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Local in NSB – Finding Cobia

Fishing, may it be recreational, charter, or commercial fishing, has been a way of life for a lot of local New Smyrna families for many generations. In fact, right now is the perfect time of the year to fish for Cobia. We took a day to go scouting the waters to find Cobia. In this blog we will share some insight of Cobia & capture, up close, the nature of finding these fish nearshore. Not only are they an exciting catch but they taste delicious too.

Cobia Fishing

Looking for Cobia hitch hiking under Manta Ray

What are Cobia?

Some people often mistake young Cobia for suckerfish and the mature Cobia for sharks simply because of the dark coloring and shape of their heads. Cobia can grow up to over 5 feet and weigh over 120lbs. Cobia is the only member of its fish family, rachycentron and rachcentridae, making this fish truly unique, just like its mouth watering taste.

Some local’s consider it a fresh, clean, buttery flavor. I considered it to be more of a sweet, almost nutty taste that was very different from any fish I have tried before and it was absolutely delicious.

How do I find Cobia?

The short answer is, almost EVERYWHERE! Cobia are warm water fish & as we all know Florida is warm year round. Whether you are still fishing, casting, trolling, drifting, on or off shore, there are many opportunities to reel one in.

Cobia prefer water temperatures around 70 degrees so as the season of cold fronts begin, Cobia migrate towards south Florida between New Smyrna Beach & Key West. The harshness of winter determines how far south the fish will travel & when spring turns they head back up the coast. Some local’s go out in their boat’s to scout for giant Manta Ray’s and do what is called sight casting. A technique shared amongst fisherman from novice to professional. You don’t necessarily need a boat to find one but it does make things a lot easier. On our search we headed down the coast line of New Smyrna, Ponce Inlet, reaching all the way down to the Canaveral National Seashore searching for what looked like dark colored tarps in the midst of the beautiful ocean blue. As one of the three of us yelled out a time “3 O’CLOCK” indicating a sighting of a manta ray in the correlation to where the boat was facing. The captain would quickly shift the direction, speed and focus on the location of that direction. As we slowly approached what looked like a giant hole in the ocean, you could see the massive wingspan of what is known as a Manta Ray slowly gliding across the water like a bird through the sky. My goodness, it was gigantic, bigger than the boat we were in. Right underneath the Manta Ray’s you can see what looked like torpedos strapped to a B-52 fighter jet. It was the Cobia fish. Apparently this fish is a master hitchhiker of the sea and can be found swimming underneath turtles, whales and in our case, manta rays. In the midst of slowly approaching this giant, they gently casted out their fishing poles in a very precise way to not hook the ray but to get close enough so that the hitchhiking Cobia could see the bait & go for it.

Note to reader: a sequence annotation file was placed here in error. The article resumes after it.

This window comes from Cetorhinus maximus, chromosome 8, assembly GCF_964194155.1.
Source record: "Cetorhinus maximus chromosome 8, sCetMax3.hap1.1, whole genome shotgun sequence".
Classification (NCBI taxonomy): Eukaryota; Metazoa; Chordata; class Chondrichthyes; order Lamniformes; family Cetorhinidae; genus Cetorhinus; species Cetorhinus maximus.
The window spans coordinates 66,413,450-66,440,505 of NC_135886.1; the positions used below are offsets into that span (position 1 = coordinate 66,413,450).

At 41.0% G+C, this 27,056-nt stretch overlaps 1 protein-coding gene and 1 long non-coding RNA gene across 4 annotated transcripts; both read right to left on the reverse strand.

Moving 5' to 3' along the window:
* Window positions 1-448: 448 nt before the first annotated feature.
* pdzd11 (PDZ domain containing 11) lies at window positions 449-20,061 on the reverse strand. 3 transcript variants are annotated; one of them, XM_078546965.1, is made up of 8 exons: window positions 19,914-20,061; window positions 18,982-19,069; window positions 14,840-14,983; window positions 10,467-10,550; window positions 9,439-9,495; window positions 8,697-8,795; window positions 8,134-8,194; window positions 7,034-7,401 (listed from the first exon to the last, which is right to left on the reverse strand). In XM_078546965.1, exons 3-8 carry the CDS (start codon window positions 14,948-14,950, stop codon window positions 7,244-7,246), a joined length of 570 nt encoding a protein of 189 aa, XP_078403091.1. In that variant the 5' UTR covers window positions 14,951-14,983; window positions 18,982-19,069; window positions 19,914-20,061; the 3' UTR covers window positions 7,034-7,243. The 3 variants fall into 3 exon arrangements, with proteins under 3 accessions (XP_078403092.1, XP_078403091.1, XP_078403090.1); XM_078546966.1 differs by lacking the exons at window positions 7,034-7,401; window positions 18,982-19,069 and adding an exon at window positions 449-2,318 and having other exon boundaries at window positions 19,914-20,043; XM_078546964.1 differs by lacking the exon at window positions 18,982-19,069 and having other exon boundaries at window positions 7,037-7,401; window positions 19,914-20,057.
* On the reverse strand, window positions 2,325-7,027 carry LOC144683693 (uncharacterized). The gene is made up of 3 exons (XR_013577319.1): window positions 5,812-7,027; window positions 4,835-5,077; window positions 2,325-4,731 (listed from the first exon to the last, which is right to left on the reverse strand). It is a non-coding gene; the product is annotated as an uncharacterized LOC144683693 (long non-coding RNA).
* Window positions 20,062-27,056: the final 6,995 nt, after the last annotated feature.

There is a wide variety of bait you can use to catch Cobia such as pinfish, squid, crab & shrimp. We had a couple of different options and used some shrimp & jigs on our lines.

Where can I find Fishing Gear?

If you are looking for fishing supplies, we highly recommend NSB Outfitters. Check out our recent blog featuring our locally owned fish shop here:

What are some good Recipes for Cobia?

This fish can be grilled, broiled or sautéed and doesn’t require much seasoning.

Here are some recipes from around the web:

Final thought

We thoroughly enjoyed the beautiful day on the water looking for Cobia that were hitchhiking under Manta Ray’s. We wanted to share this experience & information with our local community. We hope that it encourages someone just getting into fishing, to try something new or help inform them on what this tasty fish is all about. Thank you for reading this blog & please share if you know someone interested in Cobia or fishing in general.

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